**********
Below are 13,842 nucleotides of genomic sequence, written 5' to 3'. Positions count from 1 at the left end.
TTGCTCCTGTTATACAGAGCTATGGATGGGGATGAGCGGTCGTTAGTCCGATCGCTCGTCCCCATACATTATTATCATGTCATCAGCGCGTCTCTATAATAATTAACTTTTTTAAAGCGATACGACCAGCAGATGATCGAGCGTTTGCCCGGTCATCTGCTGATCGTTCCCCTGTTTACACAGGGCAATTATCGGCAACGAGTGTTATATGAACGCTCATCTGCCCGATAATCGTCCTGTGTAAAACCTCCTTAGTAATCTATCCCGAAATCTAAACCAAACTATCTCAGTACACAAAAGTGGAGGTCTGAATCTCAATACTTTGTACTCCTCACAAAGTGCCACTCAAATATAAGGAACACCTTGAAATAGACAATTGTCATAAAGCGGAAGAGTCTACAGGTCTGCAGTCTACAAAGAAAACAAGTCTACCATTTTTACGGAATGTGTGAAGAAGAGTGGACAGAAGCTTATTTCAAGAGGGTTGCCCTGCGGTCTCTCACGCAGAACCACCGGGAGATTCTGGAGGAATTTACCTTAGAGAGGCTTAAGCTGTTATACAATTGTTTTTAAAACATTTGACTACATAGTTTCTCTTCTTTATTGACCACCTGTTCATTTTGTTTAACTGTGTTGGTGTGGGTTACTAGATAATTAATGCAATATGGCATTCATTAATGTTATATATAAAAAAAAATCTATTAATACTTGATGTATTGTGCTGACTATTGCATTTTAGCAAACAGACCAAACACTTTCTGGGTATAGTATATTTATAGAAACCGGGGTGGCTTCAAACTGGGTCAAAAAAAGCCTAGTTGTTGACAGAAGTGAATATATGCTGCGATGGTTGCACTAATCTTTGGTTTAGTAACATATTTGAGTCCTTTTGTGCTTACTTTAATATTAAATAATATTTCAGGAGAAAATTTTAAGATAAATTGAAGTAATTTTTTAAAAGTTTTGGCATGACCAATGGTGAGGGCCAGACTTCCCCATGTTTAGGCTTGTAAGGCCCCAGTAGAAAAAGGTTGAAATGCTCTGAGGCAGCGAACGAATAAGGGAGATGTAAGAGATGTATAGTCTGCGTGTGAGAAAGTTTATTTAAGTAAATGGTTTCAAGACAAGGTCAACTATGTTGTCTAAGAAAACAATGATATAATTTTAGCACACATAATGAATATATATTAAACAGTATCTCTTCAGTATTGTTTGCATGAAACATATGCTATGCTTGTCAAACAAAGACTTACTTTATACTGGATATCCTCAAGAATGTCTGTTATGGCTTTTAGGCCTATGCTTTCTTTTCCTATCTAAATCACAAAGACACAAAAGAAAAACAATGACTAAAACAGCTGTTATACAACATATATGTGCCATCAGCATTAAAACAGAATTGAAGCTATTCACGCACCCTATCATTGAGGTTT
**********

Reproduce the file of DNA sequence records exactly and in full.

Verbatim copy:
Below are 13,842 nucleotides of genomic sequence, written 5' to 3'. Positions count from 1 at the left end.
TTGCTCCTGTTATACAGAGCTATGGATGGGGATGAGCGGTCGTTAGTCCGATCGCTCGTCCCCATACATTATTATCATGTCATCAGCGCGTCTCTATAATAATTAACTTTTTTAAAGCGATACGACCAGCAGATGATCGAGCGTTTGCCCGGTCATCTGCTGATCGTTCCCCTGTTTACACAGGGCAATTATCGGCAACGAGTGTTATATGAACGCTCATCTGCCCGATAATCGTCCTGTGTAAAACCTCCTTAGTAATCTATCCCGAAATCTAAACCAAACTATCTCAGTACACAAAAGTGGAGGTCTGAATCTCAATACTTTGTACTCCTCACAAAGTGCCACTCAAATATAAGGAACACCTTGAAATAGACAATTGTCATAAAGCGGAAGAGTCTACAGGTCTGCAGTCTACAAAGAAAACAAGTCTACCATTTTTACGGAATGTGTGAAGAAGAGTGGACAGAAGCTTATTTCAAGAGGGTTGCCCTGCGGTCTCTCACGCAGAACCACCGGGAGATTCTGGAGGAATTTACCTTAGAGAGGCTTAAGCTGTTATACAATTGTTTTTAAAACATTTGACTACATAGTTTCTCTTCTTTATTGACCACCTGTTCATTTTGTTTAACTGTGTTGGTGTGGGTTACTAGATAATTAATGCAATATGGCATTCATTAATGTTATATATAAAAAAAAATCTATTAATACTTGATGTATTGTGCTGACTATTGCATTTTAGCAAACAGACCAAACACTTTCTGGGTATAGTATATTTATAGAAACCGGGGTGGCTTCAAACTGGGTCAAAAAAAGCCTAGTTGTTGACAGAAGTGAATATATGCTGCGATGGTTGCACTAATCTTTGGTTTAGTAACATATTTGAGTCCTTTTGTGCTTACTTTAATATTAAATAATATTTCAGGAGAAAATTTTAAGATAAATTGAAGTAATTTTTTAAAAGTTTTGGCATGACCAATGGTGAGGGCCAGACTTCCCCATGTTTAGGCTTGTAAGGCCCCAGTAGAAAAAGGTTGAAATGCTCTGAGGCAGCGAACGAATAAGGGAGATGTAAGAGATGTATAGTCTGCGTGTGAGAAAGTTTATTTAAGTAAATGGTTTCAAGACAAGGTCAACTATGTTGTCTAAGAAAACAATGATATAATTTTAGCACACATAATGAATATATATTAAACAGTATCTCTTCAGTATTGTTTGCATGAAACATATGCTATGCTTGTCAAACAAAGACTTACTTTATACTGGATATCCTCAAGAATGTCTGTTATGGCTTTTAGGCCTATGCTTTCTTTTCCTATCTAAATCACAAAGACACAAAAGAAAAACAATGACTAAAACAGCTGTTATACAACATATATGTGCCATCAGCATTAAAACAGAATTGAAGCTATTCACGCACCCTATCATTGAGGTTT